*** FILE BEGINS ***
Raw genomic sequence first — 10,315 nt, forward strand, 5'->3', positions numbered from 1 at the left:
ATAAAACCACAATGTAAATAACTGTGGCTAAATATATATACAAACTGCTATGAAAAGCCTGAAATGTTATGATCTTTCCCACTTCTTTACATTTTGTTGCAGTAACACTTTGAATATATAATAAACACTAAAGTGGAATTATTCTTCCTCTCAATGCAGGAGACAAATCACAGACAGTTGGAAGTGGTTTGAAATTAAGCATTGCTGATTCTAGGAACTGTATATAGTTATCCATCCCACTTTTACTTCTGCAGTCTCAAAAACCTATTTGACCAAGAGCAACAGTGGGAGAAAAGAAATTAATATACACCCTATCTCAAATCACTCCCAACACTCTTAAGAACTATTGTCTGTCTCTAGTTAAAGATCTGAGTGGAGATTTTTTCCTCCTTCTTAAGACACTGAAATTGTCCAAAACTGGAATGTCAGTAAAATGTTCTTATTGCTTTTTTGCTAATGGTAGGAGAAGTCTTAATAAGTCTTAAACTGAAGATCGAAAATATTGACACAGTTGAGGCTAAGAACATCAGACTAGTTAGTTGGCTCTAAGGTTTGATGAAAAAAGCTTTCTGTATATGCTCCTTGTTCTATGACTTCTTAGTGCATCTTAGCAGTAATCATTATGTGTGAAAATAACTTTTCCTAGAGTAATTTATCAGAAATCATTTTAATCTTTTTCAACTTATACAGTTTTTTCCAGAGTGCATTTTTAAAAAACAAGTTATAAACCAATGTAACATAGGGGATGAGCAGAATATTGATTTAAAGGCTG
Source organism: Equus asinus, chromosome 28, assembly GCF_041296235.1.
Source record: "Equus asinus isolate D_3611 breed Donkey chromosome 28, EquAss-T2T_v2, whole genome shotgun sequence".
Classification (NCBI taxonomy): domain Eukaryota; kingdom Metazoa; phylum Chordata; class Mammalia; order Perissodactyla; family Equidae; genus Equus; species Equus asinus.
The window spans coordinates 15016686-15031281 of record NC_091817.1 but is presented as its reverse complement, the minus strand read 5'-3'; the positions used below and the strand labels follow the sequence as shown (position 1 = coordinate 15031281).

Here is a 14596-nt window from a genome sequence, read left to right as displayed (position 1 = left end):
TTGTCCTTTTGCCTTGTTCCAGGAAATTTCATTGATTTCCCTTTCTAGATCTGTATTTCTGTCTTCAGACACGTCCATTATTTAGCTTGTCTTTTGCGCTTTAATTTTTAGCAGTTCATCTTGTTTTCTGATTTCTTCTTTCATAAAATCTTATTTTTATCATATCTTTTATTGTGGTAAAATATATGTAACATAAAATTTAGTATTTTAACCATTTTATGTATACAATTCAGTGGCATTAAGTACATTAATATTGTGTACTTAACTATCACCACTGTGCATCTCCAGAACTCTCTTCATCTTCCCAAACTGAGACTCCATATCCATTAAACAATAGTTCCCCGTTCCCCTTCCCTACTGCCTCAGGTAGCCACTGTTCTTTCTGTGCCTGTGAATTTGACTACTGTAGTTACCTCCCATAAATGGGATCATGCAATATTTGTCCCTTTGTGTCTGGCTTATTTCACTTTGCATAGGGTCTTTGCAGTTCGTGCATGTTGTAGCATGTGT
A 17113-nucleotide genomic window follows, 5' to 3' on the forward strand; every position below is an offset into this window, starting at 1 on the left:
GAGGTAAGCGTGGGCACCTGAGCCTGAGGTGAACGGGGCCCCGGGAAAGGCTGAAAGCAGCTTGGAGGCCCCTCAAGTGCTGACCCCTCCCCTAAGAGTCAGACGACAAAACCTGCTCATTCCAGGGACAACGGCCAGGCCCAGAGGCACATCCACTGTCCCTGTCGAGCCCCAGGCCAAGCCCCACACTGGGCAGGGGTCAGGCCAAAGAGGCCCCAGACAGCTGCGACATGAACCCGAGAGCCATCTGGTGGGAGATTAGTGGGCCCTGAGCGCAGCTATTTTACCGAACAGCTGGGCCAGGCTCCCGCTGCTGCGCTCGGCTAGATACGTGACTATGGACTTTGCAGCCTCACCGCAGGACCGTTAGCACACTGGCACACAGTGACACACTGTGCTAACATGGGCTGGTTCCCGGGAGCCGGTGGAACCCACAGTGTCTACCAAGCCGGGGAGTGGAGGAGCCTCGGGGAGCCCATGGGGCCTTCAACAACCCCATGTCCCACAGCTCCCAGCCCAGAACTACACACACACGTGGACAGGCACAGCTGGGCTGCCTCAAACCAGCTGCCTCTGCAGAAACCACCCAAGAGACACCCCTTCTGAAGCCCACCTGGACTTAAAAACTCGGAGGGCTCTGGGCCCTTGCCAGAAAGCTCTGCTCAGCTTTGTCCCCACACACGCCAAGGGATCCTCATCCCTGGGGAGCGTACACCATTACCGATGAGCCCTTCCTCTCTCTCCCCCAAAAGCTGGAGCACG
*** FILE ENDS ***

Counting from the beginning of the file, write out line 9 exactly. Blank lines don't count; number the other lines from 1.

A 17113-nucleotide genomic window follows, 5' to 3' on the forward strand; every position below is an offset into this window, starting at 1 on the left: